Nowhere is America freer than in its music.
Over the centuries, songs have passed between the races, over the terrains, through the social levels, & around on phonograph records. Like the finest American artifacts, authenticity falls flat as a vastly more complex melting pot of people, ideas, & songs take shape. But what are the finest examples America has to offer of this? I've seen lists of the best rock albums, pop albums, soul albums, jazz albums, blues albums, etc., but rarely one that went by country of origin, as opposed to style or genre. But what are the greatest American albums of all-time?
What follows is my humble attempt to answer just that. I tried to keep it as "free" as I could—my only restrictions being that it had to be music (i.e., no spoken word), commercial (i.e., no field recordings), & in its "best" representation (hence for things like Armstrong's Hot Fives & Sevens & Elvis's Sun recordings, I tried to find the most definitive modern issue). The rest was totally open. So here's a list of rock, pop, R&B, soul, rap, country, folk, gospel, blues, cajun, & more.
If American music is a temple to freedom, these 50 artifacts laid its foundation.
1. The Anthology of American Folk Music, Various Artists [Edited by Harry Smith].
The years between 1926-1932 were a watershed in American History, a time between the wars in which many of the hallmarks of modern America took place—the Jazz Age crashed into the Depression, Henry Ford introduced (& sold over 4 million of) the Model A, the Great Flood wreaked havoc on the Mississippi, Lindbergh flew solo across the Atlantic, talking motion pictures were introduced, & FDR was elected.
But amongst all of this forward-looking culture was a group of people collectively looking back—to the 19th century, to the old country, to an old way of life that once was, could've been, or never was. Thanks to then-recent advances in recording technology (i.e., the electric microphone, among other things), "folk" music was being recorded commercially for the first time. &, to virtually everyone's surprise, it sold. Pretty damn well. This was in part because a large number of people buying these records didn't own record players, but got them anyway as a token of their culture.
There was old mountain ballads, country blues, rural spirituals, reels, two-steps, waltzes, archaic shape-note singers, unintelligible cajun tunes, love songs, jail songs, work songs, drinking songs, comedy songs, protest songs, preaching songs—& many several at once. For modern ears today, there are many simply weird songs—country & field hollers with surreal lyrics that came down from generation to generation, changing slightly with each new telling. The coo-coo is a pretty bird, she warbles, as she flies; but she never, hollers coo-coo, 'til the Fourth of July.
Thousands of these records were made, & then forgotten about, cut off by World War II as a relic of old times gone by. Then, in 1952, folklorist Harry Smith took his own collection of 78 RPM folk records & created the Anthology of American Folk Music, three double-record sets of 84 folk songs, meticulously & lovingly arranged: The first volume, Ballads, were American versions of old European ballads, placed in order & brought up-to-date by the inclusion of more recent event songs about the McKinley assassination, the Titanic, & Stagger Lee; the second volume, Social Music, was one disc of dance music followed by one disc of religious music; the third volume, Songs, was two discs of music that couldn't be easily classified any which way. Some of the collection's most enduring songs—Clarence Ashley's "The Coo-Coo," Bascom Lamar Lunsford's "I Wish I Was a Mole in the Ground," & Rabbit Brown's "James Alley Blues"—come from this volume.
Smith saw this music as a true American melting pot & was careful not to put any of the performers' race or genre on the set's liner notes, creating a veiled country in which someone's race & social standing could be as free as the music coming out of a 78 record.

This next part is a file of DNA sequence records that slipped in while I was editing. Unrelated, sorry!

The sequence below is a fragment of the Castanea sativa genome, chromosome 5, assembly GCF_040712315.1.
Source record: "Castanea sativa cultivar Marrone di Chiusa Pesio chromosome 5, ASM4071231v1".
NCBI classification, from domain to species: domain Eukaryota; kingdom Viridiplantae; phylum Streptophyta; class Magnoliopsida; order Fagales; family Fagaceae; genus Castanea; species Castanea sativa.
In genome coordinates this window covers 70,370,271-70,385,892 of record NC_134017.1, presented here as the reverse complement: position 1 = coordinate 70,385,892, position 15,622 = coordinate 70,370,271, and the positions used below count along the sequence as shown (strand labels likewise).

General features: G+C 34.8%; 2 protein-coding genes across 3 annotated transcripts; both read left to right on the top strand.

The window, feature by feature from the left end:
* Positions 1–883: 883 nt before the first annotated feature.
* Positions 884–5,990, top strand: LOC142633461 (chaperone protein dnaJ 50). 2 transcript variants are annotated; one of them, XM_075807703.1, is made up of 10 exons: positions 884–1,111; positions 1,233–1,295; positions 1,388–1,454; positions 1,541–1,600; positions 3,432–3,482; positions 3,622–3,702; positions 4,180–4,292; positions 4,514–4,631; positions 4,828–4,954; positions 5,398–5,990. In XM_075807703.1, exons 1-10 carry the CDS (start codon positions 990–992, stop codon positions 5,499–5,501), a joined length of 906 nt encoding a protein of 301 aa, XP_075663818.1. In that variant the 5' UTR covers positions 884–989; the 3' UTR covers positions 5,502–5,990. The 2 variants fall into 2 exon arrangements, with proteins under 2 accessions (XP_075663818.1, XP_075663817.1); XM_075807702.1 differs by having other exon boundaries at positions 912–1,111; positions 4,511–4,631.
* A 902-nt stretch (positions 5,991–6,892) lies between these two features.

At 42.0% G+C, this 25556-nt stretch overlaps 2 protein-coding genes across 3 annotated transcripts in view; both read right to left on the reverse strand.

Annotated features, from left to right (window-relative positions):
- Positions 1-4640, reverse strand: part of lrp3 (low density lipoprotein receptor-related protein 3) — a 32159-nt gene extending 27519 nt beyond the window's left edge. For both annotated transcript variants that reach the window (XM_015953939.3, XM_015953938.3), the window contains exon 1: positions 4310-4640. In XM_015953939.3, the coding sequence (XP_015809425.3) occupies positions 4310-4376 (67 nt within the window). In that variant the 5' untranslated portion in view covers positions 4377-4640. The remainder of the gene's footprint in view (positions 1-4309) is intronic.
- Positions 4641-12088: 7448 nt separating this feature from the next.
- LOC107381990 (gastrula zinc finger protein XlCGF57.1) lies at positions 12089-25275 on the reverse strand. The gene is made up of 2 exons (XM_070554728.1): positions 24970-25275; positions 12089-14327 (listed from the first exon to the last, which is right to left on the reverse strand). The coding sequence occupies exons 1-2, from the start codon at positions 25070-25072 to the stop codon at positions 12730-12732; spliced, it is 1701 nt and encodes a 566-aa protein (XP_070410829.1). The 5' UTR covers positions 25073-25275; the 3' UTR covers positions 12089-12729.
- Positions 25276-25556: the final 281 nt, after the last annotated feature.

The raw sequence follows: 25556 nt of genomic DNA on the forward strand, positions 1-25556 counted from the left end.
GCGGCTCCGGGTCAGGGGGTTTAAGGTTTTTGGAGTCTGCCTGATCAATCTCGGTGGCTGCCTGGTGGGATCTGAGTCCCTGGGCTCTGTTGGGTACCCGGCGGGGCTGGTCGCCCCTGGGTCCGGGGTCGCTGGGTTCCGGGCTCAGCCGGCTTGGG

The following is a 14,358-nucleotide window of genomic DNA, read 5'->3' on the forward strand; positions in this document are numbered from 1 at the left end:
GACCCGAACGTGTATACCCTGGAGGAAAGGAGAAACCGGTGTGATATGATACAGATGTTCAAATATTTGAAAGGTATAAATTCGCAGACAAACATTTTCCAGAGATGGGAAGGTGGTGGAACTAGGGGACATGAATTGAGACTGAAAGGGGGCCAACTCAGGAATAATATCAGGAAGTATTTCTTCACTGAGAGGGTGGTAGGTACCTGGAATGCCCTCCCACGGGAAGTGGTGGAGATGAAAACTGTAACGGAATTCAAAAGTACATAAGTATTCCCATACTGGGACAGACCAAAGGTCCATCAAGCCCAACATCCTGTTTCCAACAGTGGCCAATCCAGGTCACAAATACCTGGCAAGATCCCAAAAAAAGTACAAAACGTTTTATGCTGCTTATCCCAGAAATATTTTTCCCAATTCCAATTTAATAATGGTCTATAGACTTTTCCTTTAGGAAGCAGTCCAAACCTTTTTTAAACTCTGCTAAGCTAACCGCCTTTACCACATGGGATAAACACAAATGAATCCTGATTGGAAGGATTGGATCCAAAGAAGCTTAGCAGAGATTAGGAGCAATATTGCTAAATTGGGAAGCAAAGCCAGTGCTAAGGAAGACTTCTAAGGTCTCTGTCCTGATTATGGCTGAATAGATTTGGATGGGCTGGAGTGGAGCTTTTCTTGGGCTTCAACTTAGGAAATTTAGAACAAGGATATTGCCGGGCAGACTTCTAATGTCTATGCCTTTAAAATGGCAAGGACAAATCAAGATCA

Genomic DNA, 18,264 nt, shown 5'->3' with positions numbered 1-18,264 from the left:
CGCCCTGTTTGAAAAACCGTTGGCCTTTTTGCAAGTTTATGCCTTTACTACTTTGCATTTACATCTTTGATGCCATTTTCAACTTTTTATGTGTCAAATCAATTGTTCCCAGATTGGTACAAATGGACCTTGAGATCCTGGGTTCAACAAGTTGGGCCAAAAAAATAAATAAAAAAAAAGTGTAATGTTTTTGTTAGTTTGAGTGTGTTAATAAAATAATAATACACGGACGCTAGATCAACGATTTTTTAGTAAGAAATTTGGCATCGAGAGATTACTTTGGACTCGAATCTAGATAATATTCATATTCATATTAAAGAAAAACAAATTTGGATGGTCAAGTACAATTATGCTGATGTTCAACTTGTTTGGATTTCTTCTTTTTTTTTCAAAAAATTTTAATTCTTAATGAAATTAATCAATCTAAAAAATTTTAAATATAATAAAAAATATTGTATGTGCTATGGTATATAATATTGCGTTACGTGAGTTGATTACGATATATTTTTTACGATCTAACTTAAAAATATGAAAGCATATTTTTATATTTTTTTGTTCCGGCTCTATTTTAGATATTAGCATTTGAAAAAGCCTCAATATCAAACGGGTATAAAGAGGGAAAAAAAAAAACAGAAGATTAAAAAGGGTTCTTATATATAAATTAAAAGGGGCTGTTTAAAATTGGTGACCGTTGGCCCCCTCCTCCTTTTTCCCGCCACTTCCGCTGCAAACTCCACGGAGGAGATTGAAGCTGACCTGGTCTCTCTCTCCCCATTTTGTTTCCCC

The album became the founding document of the early-'60s folk boom, as kids like Bob Dylan, Jerry Garcia, & Roger McGuinn pored over copies, trying to figure out tunings, words, & meaning, incorporating much of it into their own modern American rock sound.
Because, if there's anything that the seemingly backward-looking music of the Anthology of American Folk Music shows us, it's that the finest American music stands at a crossroads—reaching deep into the past, while simultaneously charting the way towards the future.
2. Louis Armstrong: The Complete Hot Five & Hot Seven Recordings.
This is where music in America became American music. The sound achieved by Louis Armstrong's original Hot Five may not have invented jazz, but it perfected the sound. Specifically, the triple lead parts of Armstrong's trumpet, Kid Ory's trombone, & Johnny Dodds's clarinet kept the sound cooking with an orderly chaos, instruments weaving in & out of each other, in a way that somehow felt at once orderly & improvised. Throw in Armstrong's charismatic vocals & you have a music that bears the fruit of extensive expertise, but casually knocked off in late-night sessions where almost anything could happen—& did. There was the groundbreaking scatting of "Heebie Jeebies," the virtuosity of "West End Blues," the beauty of "St. James' Infirmary"—& countless more, all classics in their own right & all in the versions that would solidify them as jazz standards in the decades to come. If America is truly the cradle of freedom, this is the first music to rock the cradle.
3. Sunrise, Elvis Presley.
At less than 20 songs of originally-released material, this is one of the cornerstones of American music. Like Louis Armstrong, Elvis didn't invent the music so much as he mastered it & perfected it as an art form for others to follow. If Elvis is the biggest figure in America's biggest music, it's striking how small these founding documents are. At the center of the Sun recordings are 10 perfect sides—5 R&B songs backed by 5 country sides—that combined run less than 25 minutes. But with tunes like "That's All Right," "Good Rockin' Tonight," & "Mystery Train," this is about as rich as music gets, as you hear so many conflicting elements—blues & country, electric & acoustic, rural & urban, black & white—impossibly & effortlessly united by ELVIS. The most comprehensive collection of this music is the inexplicably out-of-print Sunrise, which has all of the masters, as well as at least one alternate take of each song, as well as early demos & live recordings, many of which were unreleased at the time. But if you ever need confirmation of the King of Rock & Roll's genius, just put on the first disc of masters & hear the music once again for the first time. & what a rush it is.